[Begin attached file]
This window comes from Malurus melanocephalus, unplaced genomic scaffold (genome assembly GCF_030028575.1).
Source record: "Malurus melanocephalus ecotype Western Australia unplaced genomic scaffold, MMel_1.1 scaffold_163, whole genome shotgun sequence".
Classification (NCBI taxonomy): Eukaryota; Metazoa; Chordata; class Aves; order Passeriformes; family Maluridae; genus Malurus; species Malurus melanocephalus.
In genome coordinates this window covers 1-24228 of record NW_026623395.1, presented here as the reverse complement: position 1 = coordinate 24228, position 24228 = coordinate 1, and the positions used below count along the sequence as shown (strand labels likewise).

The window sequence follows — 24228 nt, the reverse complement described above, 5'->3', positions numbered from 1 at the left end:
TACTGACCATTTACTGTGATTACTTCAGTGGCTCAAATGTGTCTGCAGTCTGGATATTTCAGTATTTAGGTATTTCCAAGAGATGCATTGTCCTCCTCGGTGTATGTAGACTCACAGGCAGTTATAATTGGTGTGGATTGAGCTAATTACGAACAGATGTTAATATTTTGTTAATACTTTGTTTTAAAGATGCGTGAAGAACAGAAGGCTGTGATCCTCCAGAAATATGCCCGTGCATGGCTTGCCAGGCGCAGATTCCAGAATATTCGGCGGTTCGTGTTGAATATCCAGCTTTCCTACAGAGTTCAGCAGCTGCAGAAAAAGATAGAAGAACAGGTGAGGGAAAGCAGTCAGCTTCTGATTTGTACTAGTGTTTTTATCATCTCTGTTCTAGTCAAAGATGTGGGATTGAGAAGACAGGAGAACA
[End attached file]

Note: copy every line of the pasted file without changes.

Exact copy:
This window comes from Malurus melanocephalus, unplaced genomic scaffold (genome assembly GCF_030028575.1).
Source record: "Malurus melanocephalus ecotype Western Australia unplaced genomic scaffold, MMel_1.1 scaffold_163, whole genome shotgun sequence".
Classification (NCBI taxonomy): Eukaryota; Metazoa; Chordata; class Aves; order Passeriformes; family Maluridae; genus Malurus; species Malurus melanocephalus.
In genome coordinates this window covers 1-24228 of record NW_026623395.1, presented here as the reverse complement: position 1 = coordinate 24228, position 24228 = coordinate 1, and the positions used below count along the sequence as shown (strand labels likewise).

The window sequence follows — 24228 nt, the reverse complement described above, 5'->3', positions numbered from 1 at the left end:
TACTGACCATTTACTGTGATTACTTCAGTGGCTCAAATGTGTCTGCAGTCTGGATATTTCAGTATTTAGGTATTTCCAAGAGATGCATTGTCCTCCTCGGTGTATGTAGACTCACAGGCAGTTATAATTGGTGTGGATTGAGCTAATTACGAACAGATGTTAATATTTTGTTAATACTTTGTTTTAAAGATGCGTGAAGAACAGAAGGCTGTGATCCTCCAGAAATATGCCCGTGCATGGCTTGCCAGGCGCAGATTCCAGAATATTCGGCGGTTCGTGTTGAATATCCAGCTTTCCTACAGAGTTCAGCAGCTGCAGAAAAAGATAGAAGAACAGGTGAGGGAAAGCAGTCAGCTTCTGATTTGTACTAGTGTTTTTATCATCTCTGTTCTAGTCAAAGATGTGGGATTGAGAAGACAGGAGAACA